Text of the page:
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The effect of resident peer-to-peer education on compliance with urinary catheter placement indications in the emergency department
  1. Nicholas G Dyc1,2,
  2. Margarita E Pena1,2,
  3. Stephen P Shemes3,
  4. Janice E Rey4,
  5. Susan M Szpunar3,
  6. Mohamad G Fakih4,5
  1. 1Department of Emergency Medicine, St. John Hospital and Medical Center, Detroit, Michigan, USA
  2. 2Wayne State University School of Medicine, Detroit, Michigan, USA
  3. 3Department of Medical Education, St. John Hospital and Medical Center, Detroit, Michigan, USA
  4. 4Department of Infection Control, St. John Hospital and Medical Center, Detroit, Michigan, USA
  5. 5Division of Infectious Diseases, Department of Medicine, St. John Hospital and Medical Center, Detroit, Michigan, USA
  1. Correspondence to Dr Margarita E Pena, Department of Emergency Medicine, St. John Hospital and Medical Center, 22101 Moross Road, Detroit, MI 48236, USA; margarita.pena{at}stjohn.org

Abstract

Objective This study aims to evaluate the effect of resident peer-to-peer education on knowledge of appropriate urinary catheter (UC) placement in the emergency department (ED) and to determine if this translates into further reduction in UC utilisation.

Background Instituting guidelines for appropriate UC placement reduces UC utilisation in the ED. No study has explored if resident education in a teaching hospital would further reduce UC utilisation.

Methods An educational intervention implemented in February 2009 consisted of a lecture, distribution of pocket cards and a peer-administered weekly review of institutional UC guidelines. A 12-question multiple-choice test was given to residents prelecture and postlecture, and the 12-question test was repeated 3 months later. Retrospective chart review was performed to evaluate UC utilisation before, immediately after and 3 months after the educational intervention.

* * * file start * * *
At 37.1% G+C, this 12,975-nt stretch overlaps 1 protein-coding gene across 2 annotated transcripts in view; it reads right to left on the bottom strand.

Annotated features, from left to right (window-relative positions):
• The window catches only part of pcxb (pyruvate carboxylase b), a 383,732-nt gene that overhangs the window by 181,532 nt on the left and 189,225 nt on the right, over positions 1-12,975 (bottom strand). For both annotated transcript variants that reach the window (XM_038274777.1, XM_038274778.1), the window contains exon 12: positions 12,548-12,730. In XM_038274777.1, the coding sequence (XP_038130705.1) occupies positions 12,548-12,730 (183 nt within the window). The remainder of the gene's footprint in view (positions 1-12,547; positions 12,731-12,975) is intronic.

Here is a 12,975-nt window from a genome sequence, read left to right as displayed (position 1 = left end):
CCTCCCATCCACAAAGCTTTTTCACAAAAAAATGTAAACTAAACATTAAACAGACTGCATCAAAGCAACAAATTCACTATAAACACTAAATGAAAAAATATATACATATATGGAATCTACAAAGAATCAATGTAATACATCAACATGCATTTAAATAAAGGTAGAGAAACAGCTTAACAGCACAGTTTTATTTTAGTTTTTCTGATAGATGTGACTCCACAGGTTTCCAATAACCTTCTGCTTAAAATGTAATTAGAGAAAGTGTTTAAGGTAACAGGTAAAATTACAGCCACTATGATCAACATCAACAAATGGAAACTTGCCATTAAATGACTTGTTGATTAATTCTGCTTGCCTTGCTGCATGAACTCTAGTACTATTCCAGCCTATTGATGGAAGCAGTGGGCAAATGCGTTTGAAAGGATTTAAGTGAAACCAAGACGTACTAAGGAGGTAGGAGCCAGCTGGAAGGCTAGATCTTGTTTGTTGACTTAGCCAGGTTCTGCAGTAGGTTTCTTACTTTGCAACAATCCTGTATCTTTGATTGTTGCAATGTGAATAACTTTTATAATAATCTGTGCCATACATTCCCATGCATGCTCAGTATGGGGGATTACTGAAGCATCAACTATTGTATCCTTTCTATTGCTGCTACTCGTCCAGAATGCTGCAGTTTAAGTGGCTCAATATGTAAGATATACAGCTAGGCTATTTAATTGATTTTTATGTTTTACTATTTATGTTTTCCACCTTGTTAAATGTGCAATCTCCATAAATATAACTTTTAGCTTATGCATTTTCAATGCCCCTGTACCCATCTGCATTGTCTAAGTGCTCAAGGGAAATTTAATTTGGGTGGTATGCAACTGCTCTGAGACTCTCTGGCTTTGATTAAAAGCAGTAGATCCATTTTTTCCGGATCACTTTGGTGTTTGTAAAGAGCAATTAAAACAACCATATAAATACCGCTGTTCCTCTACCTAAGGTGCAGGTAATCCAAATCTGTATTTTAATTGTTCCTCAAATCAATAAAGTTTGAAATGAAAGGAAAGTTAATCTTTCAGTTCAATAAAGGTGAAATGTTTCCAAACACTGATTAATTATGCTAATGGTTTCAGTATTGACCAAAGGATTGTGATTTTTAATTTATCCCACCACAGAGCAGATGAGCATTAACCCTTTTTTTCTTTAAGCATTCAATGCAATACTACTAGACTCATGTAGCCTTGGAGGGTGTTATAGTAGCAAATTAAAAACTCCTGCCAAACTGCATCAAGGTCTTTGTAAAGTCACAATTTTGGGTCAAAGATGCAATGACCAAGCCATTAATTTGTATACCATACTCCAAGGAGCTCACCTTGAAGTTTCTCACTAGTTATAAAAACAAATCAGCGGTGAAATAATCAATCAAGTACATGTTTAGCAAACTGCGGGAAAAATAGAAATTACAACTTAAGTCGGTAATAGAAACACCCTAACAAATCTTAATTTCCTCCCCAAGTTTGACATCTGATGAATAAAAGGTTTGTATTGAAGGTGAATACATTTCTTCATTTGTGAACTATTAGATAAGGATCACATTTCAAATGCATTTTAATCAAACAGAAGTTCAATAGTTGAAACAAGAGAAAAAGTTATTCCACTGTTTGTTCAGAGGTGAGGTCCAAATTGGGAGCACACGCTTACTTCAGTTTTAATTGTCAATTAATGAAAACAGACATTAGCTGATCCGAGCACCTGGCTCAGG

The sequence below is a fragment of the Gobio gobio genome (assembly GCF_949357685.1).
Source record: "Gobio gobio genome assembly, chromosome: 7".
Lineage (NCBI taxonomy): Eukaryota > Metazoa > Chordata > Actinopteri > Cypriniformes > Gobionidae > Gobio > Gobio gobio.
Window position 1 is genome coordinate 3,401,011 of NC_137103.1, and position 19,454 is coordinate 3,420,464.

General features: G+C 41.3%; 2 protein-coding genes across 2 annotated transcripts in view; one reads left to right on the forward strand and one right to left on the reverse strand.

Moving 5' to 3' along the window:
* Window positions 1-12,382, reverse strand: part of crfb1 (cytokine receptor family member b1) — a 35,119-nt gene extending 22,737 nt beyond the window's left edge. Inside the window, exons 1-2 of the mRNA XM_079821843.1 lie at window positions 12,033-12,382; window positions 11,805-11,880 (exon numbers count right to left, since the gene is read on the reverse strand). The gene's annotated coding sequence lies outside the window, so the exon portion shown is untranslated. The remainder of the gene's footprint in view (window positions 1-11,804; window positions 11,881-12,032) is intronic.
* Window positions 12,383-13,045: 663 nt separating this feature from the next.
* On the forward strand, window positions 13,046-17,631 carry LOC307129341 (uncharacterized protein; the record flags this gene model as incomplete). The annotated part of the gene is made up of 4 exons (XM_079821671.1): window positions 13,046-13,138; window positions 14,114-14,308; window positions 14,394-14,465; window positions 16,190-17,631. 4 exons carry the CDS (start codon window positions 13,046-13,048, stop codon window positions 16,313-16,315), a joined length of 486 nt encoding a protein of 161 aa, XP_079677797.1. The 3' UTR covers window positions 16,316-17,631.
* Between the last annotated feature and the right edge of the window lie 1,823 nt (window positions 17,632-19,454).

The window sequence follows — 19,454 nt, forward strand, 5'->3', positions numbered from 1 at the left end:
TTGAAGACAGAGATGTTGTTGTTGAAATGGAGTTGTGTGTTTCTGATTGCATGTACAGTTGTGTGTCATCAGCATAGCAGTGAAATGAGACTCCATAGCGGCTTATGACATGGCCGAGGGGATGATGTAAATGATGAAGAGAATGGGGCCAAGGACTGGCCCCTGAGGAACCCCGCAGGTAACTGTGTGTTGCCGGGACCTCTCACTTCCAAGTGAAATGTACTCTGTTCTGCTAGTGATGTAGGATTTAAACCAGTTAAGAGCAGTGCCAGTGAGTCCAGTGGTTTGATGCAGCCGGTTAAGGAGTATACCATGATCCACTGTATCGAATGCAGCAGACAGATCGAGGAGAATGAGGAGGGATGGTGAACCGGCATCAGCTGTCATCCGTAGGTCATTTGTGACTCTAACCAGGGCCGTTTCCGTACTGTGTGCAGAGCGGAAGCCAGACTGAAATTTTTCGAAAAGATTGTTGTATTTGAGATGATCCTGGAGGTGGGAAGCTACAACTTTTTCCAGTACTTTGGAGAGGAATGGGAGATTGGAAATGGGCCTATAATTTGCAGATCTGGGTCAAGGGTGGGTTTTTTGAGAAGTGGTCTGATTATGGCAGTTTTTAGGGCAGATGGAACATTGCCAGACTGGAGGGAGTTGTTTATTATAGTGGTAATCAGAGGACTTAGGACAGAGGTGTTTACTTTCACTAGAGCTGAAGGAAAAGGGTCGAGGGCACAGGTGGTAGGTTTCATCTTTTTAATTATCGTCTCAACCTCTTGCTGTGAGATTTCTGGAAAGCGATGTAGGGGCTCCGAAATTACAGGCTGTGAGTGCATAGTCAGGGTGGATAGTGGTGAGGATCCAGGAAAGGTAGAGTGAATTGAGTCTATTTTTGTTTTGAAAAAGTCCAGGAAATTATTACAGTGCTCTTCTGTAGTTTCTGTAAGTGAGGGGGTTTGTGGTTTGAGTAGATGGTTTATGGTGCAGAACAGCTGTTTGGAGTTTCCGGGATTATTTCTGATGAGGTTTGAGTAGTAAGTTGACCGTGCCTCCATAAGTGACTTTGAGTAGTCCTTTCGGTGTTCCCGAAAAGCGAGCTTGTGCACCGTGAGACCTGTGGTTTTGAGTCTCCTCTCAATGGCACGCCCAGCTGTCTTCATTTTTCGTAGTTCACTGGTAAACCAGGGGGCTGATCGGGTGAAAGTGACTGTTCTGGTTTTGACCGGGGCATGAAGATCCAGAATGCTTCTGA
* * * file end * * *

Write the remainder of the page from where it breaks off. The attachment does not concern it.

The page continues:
Results 30 residents completed all three tests. Significant differences were found between the mean test score pre-education and the mean test score immediately after education (9.43±1.17 vs 10.87±1.46, p<0.001) and between the mean test score pre-education and the mean test score 3 months posteducation (9.43±1.17 vs 10.43±1.28, p<0.001). There was no significant difference in UC utilisation or in the proportion of indicated UCs placed by residents within the three study periods.

Conclusions Resident peer-to-peer education was associated with improvement of knowledge but did not result in decreased UC utilisation. A more active approach must be taken and other factors need to be further explored to reduce unnecessary placement of UC by residents in the ED.

  • Education
  • urogenital
  • infection
  • guidelines
  • emergency department
  • accident and emergency medicine

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Footnotes

  • Funding We are grateful for the financial support provided by Blue Cross Blue Shield of Michigan Foundation Grant 1270ii. The grant was used in data collection performed by SPS, who also assisted in the analysis and interpretation of the data and in the writing of the report. It was also used as salary support (<5%) for MGF, who was involved in study design, data collection, analysis and interpretation of the data, writing of the report and decision to submit the study for publication.

  • Competing interests None.

  • Provenance and peer review Not commissioned; externally peer reviewed.

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